As I’ve recently blogged, I’ve been pregnant for the last nine months in America. It was a miserable pregnancy. While I was fortunate to not have any complications such as gestational diabetes or preeclampsia, I was debilitated by the discomforts of being so large and being stretched and pulled and swollen and from a significant decrease of energy. With two little ones who require a lot of attention, it was necessary for me to bring in some extra help in the way of assorted non-German babysitters and grandparents.
While I’ve been extremely grateful for the help and couldn’t have survived the pregnancy without it, it resulted in some new influences infiltrating our attempts at maintaining a sense of German order.
We used to have all of our toys stored with all of their pieces. And those toys would go back to the same place every night. I would mostly tidy up, but my kids would too to some degree. Occasionally we would lose a few of the pieces, but often, they would turn up again. They would be stored like with like: wooden puzzles with puzzles, bowls and cups in the play kitchen cupboard, gauze and stethescope in the doctor’s kit, and I could always tell you where something was. Once I was decommissioned by this pregnancy, missing pieces and toys with no pieces became the norm and nothing seemed to have its place since everything was everywhere. Wooden discs depicting pepperoni and mushroom pizza toppings were getting mixed with the jelly bean and strawberry toppings of the cake set. Duplo pieces were now mingling with train tracks, and dress up clothes – well, they were on the floor. Chaos had crept in. When I had asked one of these babysitters to please spend some time every evening to tidy up the play area, she responded with uncertainty saying that she didn’t know where everything went. Even when I labeled the bins and shelves, that didn’t seem to help. The concept of like goes with like remained opaque.
The fine art of folding clothes also remains elusive here in America. When I entered my marriage five years ago, there was much more than the German language to learn. My husband patiently taught me how to fold shirts so that they became a neat rectangle or square stacked with its twins and no longer a lump of cloth shoved in a drawer. Folding laundry was transformed into a much more satisfying activity and my standards rose. I observed with awe at the precision of how my friend Tine’s clothes were folded that could rival Prada’s shelves. Our babysitters in Aalen all made quick work of the baskets I would leave for them while my babies slept and my husband and I stepped out for the evening. Gap Girls, eat your hearts out.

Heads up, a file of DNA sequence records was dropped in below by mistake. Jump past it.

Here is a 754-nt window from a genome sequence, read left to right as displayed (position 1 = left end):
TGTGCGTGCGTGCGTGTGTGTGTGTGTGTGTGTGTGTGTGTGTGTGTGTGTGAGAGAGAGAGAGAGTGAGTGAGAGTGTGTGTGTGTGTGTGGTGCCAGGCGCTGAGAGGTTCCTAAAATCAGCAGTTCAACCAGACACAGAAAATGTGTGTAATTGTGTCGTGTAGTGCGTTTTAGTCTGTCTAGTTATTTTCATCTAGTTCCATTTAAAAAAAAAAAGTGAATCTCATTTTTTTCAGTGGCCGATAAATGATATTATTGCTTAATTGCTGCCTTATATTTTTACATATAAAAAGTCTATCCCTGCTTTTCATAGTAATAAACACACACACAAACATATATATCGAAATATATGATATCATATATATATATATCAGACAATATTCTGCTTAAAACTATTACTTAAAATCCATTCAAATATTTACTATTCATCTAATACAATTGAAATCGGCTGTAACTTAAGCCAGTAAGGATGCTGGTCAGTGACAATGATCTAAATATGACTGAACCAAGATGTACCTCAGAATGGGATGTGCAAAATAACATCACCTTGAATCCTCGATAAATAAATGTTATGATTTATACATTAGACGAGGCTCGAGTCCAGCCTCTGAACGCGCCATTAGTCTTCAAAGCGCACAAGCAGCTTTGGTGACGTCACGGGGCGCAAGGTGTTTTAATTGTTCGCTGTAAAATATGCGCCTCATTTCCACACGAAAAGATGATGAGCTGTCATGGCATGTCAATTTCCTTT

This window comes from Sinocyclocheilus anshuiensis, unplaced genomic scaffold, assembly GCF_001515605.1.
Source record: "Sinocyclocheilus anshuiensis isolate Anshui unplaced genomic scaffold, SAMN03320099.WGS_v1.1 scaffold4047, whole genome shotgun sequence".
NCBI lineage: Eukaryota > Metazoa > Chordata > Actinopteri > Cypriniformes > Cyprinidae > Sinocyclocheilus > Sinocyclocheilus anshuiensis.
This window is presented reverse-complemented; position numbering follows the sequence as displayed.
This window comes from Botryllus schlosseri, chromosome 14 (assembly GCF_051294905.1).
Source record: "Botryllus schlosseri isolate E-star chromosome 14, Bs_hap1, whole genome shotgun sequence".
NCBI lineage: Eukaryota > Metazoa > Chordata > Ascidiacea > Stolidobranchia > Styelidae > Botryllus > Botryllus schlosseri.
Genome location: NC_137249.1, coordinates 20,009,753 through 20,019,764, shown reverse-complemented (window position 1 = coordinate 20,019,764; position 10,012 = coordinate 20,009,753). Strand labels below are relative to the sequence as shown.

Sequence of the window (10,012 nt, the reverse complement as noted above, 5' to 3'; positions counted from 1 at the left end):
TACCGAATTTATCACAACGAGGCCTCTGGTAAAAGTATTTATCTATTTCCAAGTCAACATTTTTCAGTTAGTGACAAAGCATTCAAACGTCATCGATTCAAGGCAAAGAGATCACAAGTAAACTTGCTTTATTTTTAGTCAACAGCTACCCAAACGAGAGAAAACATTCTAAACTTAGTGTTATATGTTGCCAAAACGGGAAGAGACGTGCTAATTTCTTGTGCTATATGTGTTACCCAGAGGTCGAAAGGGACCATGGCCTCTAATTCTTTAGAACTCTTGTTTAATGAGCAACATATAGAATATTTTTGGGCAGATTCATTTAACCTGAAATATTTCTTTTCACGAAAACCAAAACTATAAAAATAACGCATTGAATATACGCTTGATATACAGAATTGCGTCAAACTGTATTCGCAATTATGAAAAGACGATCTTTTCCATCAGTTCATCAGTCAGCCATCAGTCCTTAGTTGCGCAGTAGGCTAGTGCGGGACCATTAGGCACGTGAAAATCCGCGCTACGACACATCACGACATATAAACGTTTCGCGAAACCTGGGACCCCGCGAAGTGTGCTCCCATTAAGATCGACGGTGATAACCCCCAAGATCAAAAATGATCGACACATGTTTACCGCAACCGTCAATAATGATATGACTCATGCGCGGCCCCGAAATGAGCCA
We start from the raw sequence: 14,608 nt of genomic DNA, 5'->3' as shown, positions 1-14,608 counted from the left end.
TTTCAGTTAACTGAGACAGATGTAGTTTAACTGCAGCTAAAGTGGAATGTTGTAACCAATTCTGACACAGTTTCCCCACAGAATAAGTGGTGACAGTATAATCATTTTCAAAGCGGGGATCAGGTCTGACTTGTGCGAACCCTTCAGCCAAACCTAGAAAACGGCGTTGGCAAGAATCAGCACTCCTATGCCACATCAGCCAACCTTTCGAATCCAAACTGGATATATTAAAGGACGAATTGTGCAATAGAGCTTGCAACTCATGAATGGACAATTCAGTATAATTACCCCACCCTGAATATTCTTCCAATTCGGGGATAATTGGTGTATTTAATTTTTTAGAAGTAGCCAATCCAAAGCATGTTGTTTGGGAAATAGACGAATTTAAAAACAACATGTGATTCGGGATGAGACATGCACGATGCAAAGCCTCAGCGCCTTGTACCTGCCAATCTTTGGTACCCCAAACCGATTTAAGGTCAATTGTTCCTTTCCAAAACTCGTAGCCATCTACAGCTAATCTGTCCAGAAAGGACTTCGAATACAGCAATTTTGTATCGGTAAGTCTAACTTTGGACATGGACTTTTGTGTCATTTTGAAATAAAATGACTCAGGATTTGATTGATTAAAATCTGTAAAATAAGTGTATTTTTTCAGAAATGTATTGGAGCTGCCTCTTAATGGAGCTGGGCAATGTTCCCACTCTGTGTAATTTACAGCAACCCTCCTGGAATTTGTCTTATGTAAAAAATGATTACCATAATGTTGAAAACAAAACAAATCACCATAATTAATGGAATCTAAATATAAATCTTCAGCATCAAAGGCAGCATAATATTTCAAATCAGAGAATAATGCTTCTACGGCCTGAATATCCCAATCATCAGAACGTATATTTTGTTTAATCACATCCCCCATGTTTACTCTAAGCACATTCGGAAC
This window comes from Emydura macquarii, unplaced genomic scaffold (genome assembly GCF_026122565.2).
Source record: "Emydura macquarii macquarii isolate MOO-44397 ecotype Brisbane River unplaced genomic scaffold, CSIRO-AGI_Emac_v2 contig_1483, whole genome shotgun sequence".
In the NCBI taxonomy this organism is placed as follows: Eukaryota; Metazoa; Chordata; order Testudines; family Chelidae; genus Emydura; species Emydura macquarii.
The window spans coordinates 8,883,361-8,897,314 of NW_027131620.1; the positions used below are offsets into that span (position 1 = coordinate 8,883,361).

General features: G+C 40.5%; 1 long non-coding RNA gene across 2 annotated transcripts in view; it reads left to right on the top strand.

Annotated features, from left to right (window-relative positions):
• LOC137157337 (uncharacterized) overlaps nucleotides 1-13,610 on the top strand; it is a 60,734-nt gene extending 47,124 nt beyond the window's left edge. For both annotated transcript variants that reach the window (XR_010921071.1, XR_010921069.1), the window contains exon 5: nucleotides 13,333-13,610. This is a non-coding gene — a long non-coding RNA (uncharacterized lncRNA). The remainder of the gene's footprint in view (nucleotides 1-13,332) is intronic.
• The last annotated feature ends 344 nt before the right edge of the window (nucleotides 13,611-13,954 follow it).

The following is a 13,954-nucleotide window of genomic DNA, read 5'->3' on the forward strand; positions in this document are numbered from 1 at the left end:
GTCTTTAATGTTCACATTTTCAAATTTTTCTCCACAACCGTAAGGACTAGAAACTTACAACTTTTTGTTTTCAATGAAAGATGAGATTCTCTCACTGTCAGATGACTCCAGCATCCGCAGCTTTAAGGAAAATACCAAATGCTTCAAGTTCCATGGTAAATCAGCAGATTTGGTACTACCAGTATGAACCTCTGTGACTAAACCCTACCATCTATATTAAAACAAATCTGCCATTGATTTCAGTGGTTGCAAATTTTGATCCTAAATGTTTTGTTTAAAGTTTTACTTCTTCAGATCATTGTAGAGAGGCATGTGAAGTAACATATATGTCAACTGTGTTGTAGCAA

Unfortunately, these raised standards were not being met since our departure from Germany. Those lumps I had since abandoned when I entered my marital domestic bliss were now reappearing in laundry baskets and landing in our dresser drawers. After a few disappointments, I took laundry folding duties away.
In comes Steffi, the new German babysitter. During her first afternoon at our house, she and I sat in the playroom while my daughter Vera was playing with the aforementioned wooden pizza and cake sets. Out of a bags spilled out some of those wooden discs. Steffi quietly sorted the wooden pepperoni, mushrooms, birthday candles, and jelly beans along with a few Korean language flash cards into neat piles and asked Vera to put them away in their proper place. Away they went.
The other day, Steffi took the mountains of laundry away. I couldn’t find them. Everything was put away in our drawers with corners that could cut you like a butter knife.
Once again, everything has its own place, and I feel better already.